And it is with us as it was with Plato; we inform the world with a soul,

with a desire and endeavour which continually expresses itself in higher

and higher forms. And it is with us also as with Fichte; we speak of the

will which, unconscious of itself, pours itself forth in unconscious and

lifeless nature, and then on this foundation strives forward, expressing

its activity in ever higher developments, breaking forth in life,

sensation, and desire, and finally coming to itself in conscious existence

and will. The whole world seems to us a being which wills to become,

presses restlessly forward, and passes from the potential to the actual,

realising itself. And the height of its self-realisation is conscious,

willing life.

This outlook is lofty and significant, it supplies a guiding clue by which

the facts of life and nature can be arranged. The religious outlook, too,

when it wishes to indulge in speculation, can make use of this guiding

thread. It will then say: God established the world as "a will to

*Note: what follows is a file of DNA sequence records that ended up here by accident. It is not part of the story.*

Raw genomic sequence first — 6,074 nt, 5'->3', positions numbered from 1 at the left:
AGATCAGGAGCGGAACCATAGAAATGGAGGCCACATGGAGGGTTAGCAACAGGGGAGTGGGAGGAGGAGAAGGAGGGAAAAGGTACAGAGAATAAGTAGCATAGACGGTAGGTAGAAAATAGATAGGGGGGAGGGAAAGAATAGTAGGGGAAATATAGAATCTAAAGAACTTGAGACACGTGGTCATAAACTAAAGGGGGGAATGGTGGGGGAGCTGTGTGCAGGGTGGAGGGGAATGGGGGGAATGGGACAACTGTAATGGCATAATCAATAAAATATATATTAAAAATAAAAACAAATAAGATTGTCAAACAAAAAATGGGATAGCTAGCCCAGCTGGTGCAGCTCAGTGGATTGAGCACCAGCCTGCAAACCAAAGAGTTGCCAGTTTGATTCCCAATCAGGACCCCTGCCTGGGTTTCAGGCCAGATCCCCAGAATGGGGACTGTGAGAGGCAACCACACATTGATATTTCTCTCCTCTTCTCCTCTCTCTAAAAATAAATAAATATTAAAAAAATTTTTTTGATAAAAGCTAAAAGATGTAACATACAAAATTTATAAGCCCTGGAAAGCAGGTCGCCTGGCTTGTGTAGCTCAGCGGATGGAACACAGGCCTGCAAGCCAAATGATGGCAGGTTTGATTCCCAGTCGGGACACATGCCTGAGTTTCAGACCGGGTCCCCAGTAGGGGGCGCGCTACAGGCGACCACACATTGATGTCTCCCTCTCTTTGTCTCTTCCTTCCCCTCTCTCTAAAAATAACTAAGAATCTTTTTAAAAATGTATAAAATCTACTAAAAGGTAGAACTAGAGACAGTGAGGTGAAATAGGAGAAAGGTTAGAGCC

existence, to consciousness, to spirit." He established it, not as

complete, but as becoming. He does not build it as a house, but plants it,

like a flower, in the seed, that it may grow, that it may struggle upwards

stage by stage to fuller existence, aspiring with toil and endeavour

towards the height where, in the image of the Creator, as a free and

reasonable spirit capable of personality, it may realise the aim of its

being. Thus the world is of God, that is, its rudiments came from God,

and it is to God, in the purpose of likeness to God. And it is imbued

with the breath of Godhead which moves in it and impels it onwards, with

the logos of the everlasting Zeus of whom Cleanthes sings, with the spirit